Whoa! Remember a few weeks ago when we were deciding what to give up for Lent, planning spring and summer vacations, and knew each day what routine and rules governed our daily living?
We didn’t wonder how much toilet paper we had in our cupboards.
Whether we would have worship Sunday morning.
Which restaurants to go to Friday night.
When we would see and hug our grandkids.
Spring certainly took an unexpected spin, didn’t it?
How are you feeling? Really. How are you?
I am a three on the Enneagram and find it so hard to name the emotions I am experiencing, but I am trying.
- Inconvenienced yet blessed
- Wavering between being scared, allowing my eyes to focus on the world vs. trusting and keeping the eyes of my heart only on our Almighty God.
- Experiencing tears of the grief of what is being lost, then tears of joy from human humor and selfless kindness.
Most of you don’t know my previous work was in public health. As the local health commissioner, we had preparedness drills about this exact scenario that has gripped the world. I am watching the current officials (In Ohio our governor and Ohio Department of Health Director are doing a great job) take each step as they should, anticipating next moves and needs.
Perhaps the best image that is occurring internally inside my heart is a roller coaster. I get the feel how the ride is going, then boom my whole world is jerked in a different direction. Yanked from crazy chaos then rising to faith-filled hope. The turbulence is terrifying, yet I know God securely holds me safe. Did I tell you I am NOT a fan of roller coasters?
We are all adjusting to a new reality. I don’t like the word – new normal – this is not normal and never will be and eventually we will return to community and person to person connection.
For now, our personal plans are postponed. We live with inconveniences. We recognized the consequences of our actions and behaviors with clarity. We think of the greater good and actually see wonderful acts of kindness among most of us.
Lent is a time of letting go. We shed our obstacles to God; what distracts us from being with him.
There is a great scene in CS Lewis’ The Voyage of the Dawn Treader. One character, Eustace, is no longer how God created him to be – a little boy – but has become a dragon. Eustace explains what happened to him to his cousin:
“…I looked up and saw the very last thing I expected: a huge lion coming slowly toward me. And one queer thing was that there was no moon last night, but there was moonlight where the lion was. So it came nearer and nearer. I was terribly afraid of it. You may think that, being a dragon, I could have knocked any lion out easily enough. But it wasn’t that kind of fear. I wasn’t afraid of it eating me, I was just afraid of it—if you can understand.
Well, it came close up to me and looked straight into my eyes. And I shut my eyes tight. But that wasn’t any good because it told me to follow it.” “You mean it spoke?” “I don’t know. Now that you mention it, I don’t think it did. But it told me all the same. And I knew I’d have to do what it told me, so I got up and followed it.
And it led me a long way into the mountains… there was a garden—trees and fruit and everything. In the middle of it, there was a well… The water was as clear as anything and I thought if I could get in there and bathe it would ease the pain in my leg. But the lion told me I must undress first… So I started scratching myself and my scales began coming off all over the place… But just as I was going to put my feet into the water I looked down and saw that they were all hard and rough and wrinkled and scaly just as they had been before…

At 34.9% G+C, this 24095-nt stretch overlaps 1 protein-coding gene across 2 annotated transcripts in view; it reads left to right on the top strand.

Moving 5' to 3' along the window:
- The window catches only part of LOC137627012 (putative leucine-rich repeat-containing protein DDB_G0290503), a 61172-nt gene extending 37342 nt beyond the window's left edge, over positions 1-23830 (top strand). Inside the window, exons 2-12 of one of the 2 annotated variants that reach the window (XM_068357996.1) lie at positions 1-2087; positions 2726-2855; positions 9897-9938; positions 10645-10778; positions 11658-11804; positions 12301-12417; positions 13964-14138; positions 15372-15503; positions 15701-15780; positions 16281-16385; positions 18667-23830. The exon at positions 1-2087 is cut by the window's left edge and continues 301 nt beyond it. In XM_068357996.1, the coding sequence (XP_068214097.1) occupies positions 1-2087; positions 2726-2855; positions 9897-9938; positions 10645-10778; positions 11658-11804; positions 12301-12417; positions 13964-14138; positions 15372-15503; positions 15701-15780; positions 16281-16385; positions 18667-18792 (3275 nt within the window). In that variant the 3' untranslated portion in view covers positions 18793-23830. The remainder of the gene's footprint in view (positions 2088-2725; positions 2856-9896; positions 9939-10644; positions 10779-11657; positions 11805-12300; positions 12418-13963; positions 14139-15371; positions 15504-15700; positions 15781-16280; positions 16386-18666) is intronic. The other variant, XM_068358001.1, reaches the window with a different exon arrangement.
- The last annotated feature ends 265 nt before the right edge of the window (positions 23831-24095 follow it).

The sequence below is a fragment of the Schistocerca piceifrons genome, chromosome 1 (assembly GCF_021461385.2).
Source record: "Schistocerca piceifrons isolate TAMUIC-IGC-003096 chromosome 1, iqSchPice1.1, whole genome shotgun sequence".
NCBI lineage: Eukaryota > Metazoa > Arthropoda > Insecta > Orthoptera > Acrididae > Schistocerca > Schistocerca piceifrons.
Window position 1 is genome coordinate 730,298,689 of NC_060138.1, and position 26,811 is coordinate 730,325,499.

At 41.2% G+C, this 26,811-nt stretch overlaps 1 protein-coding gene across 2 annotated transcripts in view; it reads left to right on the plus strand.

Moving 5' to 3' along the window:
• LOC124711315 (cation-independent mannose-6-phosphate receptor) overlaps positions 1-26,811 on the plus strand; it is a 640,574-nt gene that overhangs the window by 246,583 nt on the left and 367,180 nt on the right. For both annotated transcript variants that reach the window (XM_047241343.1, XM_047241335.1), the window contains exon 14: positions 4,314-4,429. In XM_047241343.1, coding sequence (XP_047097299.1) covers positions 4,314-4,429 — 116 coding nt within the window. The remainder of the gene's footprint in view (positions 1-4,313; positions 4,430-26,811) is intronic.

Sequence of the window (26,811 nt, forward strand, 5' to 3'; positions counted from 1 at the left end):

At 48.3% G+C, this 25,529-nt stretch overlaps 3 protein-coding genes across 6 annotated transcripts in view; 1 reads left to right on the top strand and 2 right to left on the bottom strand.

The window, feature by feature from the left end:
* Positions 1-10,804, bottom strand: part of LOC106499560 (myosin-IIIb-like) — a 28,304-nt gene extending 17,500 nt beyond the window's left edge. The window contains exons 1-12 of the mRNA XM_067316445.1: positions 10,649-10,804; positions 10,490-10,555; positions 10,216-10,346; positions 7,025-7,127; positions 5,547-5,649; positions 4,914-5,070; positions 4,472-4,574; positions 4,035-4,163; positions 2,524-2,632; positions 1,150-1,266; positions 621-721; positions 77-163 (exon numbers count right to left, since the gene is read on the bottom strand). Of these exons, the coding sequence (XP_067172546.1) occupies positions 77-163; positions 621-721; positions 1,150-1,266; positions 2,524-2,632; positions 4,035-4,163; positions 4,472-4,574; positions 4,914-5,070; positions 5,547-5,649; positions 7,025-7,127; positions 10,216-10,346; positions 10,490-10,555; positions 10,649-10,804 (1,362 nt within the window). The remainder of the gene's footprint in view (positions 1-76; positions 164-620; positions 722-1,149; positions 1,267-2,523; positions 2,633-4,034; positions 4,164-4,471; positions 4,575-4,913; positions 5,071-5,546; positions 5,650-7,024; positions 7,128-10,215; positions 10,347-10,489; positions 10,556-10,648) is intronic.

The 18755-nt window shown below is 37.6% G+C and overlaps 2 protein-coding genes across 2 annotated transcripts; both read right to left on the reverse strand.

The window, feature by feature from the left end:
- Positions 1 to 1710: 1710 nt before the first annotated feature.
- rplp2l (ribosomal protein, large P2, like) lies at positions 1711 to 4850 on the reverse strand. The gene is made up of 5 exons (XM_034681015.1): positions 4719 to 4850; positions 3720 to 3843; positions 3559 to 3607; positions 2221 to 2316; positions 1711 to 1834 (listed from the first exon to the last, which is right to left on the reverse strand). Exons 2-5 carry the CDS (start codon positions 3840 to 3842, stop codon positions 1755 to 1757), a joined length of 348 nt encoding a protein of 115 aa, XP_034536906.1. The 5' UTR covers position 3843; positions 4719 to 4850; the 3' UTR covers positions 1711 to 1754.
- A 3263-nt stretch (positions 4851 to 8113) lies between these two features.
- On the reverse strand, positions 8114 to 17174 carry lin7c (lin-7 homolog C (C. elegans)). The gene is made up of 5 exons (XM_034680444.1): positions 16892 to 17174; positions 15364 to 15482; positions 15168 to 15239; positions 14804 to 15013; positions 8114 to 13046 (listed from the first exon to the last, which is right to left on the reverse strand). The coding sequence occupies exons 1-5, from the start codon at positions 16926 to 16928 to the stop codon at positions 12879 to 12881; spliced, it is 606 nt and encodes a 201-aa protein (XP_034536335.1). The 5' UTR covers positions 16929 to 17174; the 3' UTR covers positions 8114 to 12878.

Then the lion said—but I don’t know if it spoke—‘You will have to let me undress you.’ I was afraid of his claws, I can tell you, but I was pretty nearly desperate now. So I just lay flat down on my back to let him do it. The very first tear he made was so deep that I thought it had gone right into my heart. And when he began pulling the skin off, it hurt worse than anything I’ve ever felt. The only thing that made me able to bear it was just the pleasure of feeling the stuff peel off. You know—if you’ve ever picked the scab off a sore place. It hurts like billy-oh but it is such fun to see it coming away.” “I know exactly what you mean,” said Edmund. “Well, he peeled the beastly stuff right off—just as I thought I’d done it myself the other three times, only they hadn’t hurt—and there it was lying on the grass: only ever so much thicker, and darker, and more knobbly-looking than the others had been. And there was I as smooth and soft as a peeled switch and smaller than I had been. Then he caught hold of me—I didn’t like that much for I was very tender underneath now that I’d no skin on—and threw me into the water. It smarted like anything but only for a moment. After that, it became perfectly delicious and as soon as I started swimming and splashing I found that all the pain had gone from my arm.
And then I saw why. I’d turned into a boy again.”
Lent can be a time of transformation as we become as God intended us to be. Letting go even of the precious attachments we cling to – like dragon skin – helps us find our true calling as children of God.
Right now this event has evolved as a collective experience that will shape and transform us. We will emerge changed and I do believe for the better.
I am hopeful.
This verse resonated with my soul this week and perhaps will bless you too.
Rereading this post I know I am rambling and scattered – a reflection of life right now. I have learned a writer arranges words to help both herself and her readers connect, express, and grow – I hope explaining my internal struggles, feelings, and reflections give you strength, courage, and reassurance God is with us and loves us.
How are you feeling? Really?